How many Christians live in Hong Kong?
by June Cheng
Posted 10/30/14, 03:30 pm
After my last article, “Decisive Moment,” some readers questioned this line: “Christians make up about one-fifth of Hong Kong’s population.” Hong Kong officially pegs the number of combined Protestants and Catholics around 10 percent. But territory-wide studies done by the Divinity School of Chung Chi College (DSCCC) and Hong Kong Baptist University reveal the number is closer to 20 percent.
In 2009, DSCCC professor Francis Yip conducted a phone survey to explore Hong Kong residents’ perception of Christianity in society. Of the 2,002 people polled, 5.6 percent identified as Roman Catholic, while 18.7 percent identified as Protestant. A 2012 DSCCC report on media consumption found that of the 1,505 respondents, 16 percent were Protestant and 3.6 percent were Catholic.
The numbers correspond with surveys done for the Hong Kong Transition Project at Hong Kong Baptist University. In its latest political polling, it found Catholics make up 7 percent of the population while Protestants make up 16 percent. Combined, the total population of Christians is about 23 percent.
Yip said the discrepancy between the official numbers and the survey findings is based on how the data was gathered. The Hong Kong census does not ask about religion, but the government most likely collected the data from ecumenical bodies that survey church membership lists and worship participants. But those lists leave out Christians who don’t regularly attend a specific church.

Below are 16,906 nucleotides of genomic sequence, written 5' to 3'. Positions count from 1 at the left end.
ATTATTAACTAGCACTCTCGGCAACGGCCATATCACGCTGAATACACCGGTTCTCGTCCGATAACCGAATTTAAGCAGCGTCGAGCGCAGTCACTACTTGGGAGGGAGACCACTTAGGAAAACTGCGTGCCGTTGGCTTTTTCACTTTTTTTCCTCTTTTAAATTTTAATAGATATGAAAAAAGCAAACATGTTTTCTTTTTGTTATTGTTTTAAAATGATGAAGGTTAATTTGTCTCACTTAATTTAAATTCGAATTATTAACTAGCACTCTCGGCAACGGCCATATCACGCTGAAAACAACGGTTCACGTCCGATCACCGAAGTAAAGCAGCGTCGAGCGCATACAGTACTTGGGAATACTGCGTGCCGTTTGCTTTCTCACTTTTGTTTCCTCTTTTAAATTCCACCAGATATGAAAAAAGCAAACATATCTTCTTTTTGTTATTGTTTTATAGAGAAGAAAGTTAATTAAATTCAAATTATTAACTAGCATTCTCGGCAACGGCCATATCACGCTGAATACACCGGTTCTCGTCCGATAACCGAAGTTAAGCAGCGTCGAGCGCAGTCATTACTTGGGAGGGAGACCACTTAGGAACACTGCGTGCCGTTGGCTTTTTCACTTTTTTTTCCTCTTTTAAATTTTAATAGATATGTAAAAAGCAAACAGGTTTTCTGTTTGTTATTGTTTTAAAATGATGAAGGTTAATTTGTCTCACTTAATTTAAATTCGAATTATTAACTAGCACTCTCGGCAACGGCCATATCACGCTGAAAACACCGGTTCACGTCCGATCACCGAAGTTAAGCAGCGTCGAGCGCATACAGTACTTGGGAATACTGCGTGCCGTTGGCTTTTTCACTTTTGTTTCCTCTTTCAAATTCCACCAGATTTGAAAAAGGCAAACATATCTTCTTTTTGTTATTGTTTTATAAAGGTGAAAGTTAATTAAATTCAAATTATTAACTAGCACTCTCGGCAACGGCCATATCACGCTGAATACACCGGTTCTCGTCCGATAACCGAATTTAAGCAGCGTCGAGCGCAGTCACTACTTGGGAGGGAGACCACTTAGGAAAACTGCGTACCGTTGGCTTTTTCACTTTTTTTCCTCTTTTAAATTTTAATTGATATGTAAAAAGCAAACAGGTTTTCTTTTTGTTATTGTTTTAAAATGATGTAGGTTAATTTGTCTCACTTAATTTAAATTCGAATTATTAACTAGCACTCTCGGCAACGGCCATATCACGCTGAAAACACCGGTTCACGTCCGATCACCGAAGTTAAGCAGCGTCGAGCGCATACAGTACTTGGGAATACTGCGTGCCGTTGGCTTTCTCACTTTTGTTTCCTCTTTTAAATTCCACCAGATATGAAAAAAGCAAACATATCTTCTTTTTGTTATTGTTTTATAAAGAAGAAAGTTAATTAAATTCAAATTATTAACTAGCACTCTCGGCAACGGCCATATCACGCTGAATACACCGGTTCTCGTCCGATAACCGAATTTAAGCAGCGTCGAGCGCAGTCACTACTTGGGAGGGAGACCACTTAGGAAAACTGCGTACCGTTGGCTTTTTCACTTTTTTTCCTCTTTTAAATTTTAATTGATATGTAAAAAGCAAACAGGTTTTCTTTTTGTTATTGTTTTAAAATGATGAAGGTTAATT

“There are probably some people that received Christian education in schools … and through their education they somehow identify as Christians,” Yip said. About 50 percent of schools in Hong Kong were started by Christian churches, and Christian ministries run about a quarter of the social services in the area. Yip himself remembers first professing Christ while attending a Methodist school. After graduation, he attended the Methodist church where some of his teachers worshipped. Other students may have converted to Christianity but never plugged into a church, leading to their absence in church—and state—records.
Yip believes having a correct sense of the amount of Christians in Hong Kong is important because it can better explain the strong influence Christians have in the current Umbrella Revolution and how readily Hong Kong citizens have embraced the principal of nonviolence. As for the official count, “I wouldn’t say the first set of data is wrong, but it’s not quite complete,” Yip said.